But the puzzle remains a challenging one. The animals are huge and the fossils are fragmentary. “You’re talking about building composite skeletons,” he says, where bits of one animal are applied to bits from another specimen. You might marry half the front of one animal to the back end of another, for instance, and scale them according to the upper limb bones. “But then you’ve got things like the neck, and how long was the neck and how big is the skull compared to the rest of it. It all starts to get quite complicated, really,” Witton adds. And for non-paleontologist artists, a wealth of misinformation around the animal does little to help researchers. To this day, the AMNH’s enormous exhibit uses the 1935 reconstruction many have decried as impossible. (The AMNH, when asked for comment, said they had a more up-to-date model of the animal, most recently exhibited in 2009.) And much of the most important scholarship is still locked away in hard-to-access journals.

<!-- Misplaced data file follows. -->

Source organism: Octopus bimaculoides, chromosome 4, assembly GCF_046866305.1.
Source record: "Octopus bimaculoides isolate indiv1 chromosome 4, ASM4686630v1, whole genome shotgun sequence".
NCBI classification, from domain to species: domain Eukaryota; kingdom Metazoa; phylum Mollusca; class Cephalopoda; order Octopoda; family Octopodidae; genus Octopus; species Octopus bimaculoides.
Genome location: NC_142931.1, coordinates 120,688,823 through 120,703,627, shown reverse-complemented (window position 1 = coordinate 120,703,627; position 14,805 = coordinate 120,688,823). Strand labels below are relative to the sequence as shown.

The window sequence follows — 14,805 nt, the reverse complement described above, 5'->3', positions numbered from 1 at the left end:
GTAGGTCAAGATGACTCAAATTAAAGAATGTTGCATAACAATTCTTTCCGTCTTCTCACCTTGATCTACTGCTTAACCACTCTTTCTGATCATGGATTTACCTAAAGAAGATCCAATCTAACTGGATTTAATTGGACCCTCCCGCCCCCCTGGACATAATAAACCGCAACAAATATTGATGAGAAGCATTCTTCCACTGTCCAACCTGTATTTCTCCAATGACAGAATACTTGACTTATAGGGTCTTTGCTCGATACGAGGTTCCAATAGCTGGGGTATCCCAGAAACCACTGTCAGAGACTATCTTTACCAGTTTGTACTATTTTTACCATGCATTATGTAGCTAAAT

Witton would like to see a rounded analysis of the reconstructions that have come before, and perhaps even an attempt at a definitive Paraceratherium. “This is a pretty popular fossil, mammal,” he says. “Lots of people are interested in this thing, it gets a lot of publicity, when people are talking about the extinct mammals, because it’s the biggest land mammal we’ve ever had.” And while museum exhibits may be expensive to alter, he says, “it’s not difficult to change things on paper. But for Indricotherium, that just hasn’t happened.” Until it does, many conflicting Paraceratheriums, with as many different names, faces and shapes, continue to coexist, stomping around in the hypothetical Oligocene landscape.